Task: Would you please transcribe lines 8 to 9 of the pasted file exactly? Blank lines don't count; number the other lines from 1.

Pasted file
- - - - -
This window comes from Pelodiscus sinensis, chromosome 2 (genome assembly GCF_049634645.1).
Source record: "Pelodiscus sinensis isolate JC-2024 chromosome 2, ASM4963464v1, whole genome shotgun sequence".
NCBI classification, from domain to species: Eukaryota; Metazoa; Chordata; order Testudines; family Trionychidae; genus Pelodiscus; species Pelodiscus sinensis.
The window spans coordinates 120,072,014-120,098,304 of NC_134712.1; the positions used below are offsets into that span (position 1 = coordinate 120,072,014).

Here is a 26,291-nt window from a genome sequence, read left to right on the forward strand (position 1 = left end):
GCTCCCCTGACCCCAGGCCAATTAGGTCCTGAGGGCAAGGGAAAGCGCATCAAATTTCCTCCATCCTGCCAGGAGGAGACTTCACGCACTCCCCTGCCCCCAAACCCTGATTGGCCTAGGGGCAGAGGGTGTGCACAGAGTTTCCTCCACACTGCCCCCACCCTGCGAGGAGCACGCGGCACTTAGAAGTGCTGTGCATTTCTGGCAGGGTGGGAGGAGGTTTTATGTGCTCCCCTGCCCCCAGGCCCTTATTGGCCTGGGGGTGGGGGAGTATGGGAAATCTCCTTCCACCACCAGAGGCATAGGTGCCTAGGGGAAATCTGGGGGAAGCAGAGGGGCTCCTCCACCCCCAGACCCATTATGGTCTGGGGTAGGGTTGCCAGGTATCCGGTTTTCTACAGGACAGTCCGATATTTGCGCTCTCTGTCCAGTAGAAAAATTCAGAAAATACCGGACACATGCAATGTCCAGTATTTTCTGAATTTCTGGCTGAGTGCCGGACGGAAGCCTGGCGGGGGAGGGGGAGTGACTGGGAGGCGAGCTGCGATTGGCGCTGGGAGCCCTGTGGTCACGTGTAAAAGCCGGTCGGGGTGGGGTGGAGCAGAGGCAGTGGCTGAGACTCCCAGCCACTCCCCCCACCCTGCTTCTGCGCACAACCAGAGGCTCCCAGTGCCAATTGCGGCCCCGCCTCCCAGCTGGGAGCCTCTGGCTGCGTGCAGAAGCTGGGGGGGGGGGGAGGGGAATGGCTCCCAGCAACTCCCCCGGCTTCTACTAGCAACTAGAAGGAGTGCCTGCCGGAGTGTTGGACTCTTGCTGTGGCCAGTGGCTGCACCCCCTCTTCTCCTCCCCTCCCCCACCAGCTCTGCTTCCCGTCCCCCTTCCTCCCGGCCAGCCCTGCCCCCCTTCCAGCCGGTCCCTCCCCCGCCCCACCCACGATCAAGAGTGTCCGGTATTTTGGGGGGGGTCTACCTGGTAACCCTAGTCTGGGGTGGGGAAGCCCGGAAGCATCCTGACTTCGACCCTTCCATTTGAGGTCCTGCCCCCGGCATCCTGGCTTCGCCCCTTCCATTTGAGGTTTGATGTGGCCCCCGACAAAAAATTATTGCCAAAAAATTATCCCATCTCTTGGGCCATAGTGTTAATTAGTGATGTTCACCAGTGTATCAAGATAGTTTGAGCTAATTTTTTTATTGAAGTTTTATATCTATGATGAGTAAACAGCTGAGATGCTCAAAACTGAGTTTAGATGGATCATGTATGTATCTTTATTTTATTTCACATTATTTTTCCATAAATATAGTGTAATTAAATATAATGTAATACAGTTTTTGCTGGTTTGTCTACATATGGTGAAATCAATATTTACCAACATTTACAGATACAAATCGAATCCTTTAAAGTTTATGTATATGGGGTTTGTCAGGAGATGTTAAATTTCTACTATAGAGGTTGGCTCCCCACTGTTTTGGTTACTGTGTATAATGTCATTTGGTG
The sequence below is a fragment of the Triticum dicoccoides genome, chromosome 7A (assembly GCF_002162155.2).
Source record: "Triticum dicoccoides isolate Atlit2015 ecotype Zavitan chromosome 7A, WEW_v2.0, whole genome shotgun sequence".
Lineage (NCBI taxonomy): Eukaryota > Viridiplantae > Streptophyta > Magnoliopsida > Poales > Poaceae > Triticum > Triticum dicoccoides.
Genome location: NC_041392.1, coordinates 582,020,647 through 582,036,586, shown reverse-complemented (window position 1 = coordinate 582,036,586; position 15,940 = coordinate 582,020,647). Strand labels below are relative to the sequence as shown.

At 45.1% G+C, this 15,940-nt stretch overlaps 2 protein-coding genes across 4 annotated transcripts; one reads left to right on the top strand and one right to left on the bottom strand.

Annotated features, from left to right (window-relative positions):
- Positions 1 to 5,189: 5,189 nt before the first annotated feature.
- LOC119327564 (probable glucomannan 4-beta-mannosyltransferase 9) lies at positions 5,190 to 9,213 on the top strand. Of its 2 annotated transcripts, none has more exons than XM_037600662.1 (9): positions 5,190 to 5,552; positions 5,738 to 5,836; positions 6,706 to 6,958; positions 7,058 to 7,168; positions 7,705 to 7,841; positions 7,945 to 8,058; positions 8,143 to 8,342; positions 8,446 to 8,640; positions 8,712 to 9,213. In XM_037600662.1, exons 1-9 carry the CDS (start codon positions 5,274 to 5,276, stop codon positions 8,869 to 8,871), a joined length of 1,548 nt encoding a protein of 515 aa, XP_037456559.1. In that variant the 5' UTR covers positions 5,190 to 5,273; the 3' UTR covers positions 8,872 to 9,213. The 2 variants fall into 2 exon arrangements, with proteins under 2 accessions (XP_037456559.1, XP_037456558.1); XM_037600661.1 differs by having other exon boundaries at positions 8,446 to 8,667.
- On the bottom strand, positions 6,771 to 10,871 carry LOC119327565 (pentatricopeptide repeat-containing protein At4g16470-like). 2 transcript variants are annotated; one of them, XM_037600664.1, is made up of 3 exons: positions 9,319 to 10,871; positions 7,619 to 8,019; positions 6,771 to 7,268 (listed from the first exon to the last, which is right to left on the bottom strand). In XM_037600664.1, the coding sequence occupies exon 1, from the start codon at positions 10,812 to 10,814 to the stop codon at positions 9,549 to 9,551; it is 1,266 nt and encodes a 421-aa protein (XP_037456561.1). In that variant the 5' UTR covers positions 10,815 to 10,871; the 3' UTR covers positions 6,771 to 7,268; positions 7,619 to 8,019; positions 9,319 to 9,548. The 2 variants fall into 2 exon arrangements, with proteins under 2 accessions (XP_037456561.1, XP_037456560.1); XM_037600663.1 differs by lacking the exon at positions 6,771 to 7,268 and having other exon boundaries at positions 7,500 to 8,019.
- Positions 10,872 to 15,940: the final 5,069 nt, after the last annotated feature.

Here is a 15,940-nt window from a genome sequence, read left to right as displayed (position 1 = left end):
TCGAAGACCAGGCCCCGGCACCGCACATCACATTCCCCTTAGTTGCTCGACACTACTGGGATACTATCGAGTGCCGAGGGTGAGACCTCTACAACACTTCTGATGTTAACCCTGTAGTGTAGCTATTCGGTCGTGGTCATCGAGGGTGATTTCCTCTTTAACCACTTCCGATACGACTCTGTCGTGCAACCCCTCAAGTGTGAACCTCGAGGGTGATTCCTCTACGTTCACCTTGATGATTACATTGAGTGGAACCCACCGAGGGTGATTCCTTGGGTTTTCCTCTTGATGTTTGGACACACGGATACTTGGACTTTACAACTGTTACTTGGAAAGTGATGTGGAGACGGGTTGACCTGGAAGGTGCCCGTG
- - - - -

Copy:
Source record: "Triticum dicoccoides isolate Atlit2015 ecotype Zavitan chromosome 7A, WEW_v2.0, whole genome shotgun sequence".
Lineage (NCBI taxonomy): Eukaryota > Viridiplantae > Streptophyta > Magnoliopsida > Poales > Poaceae > Triticum > Triticum dicoccoides.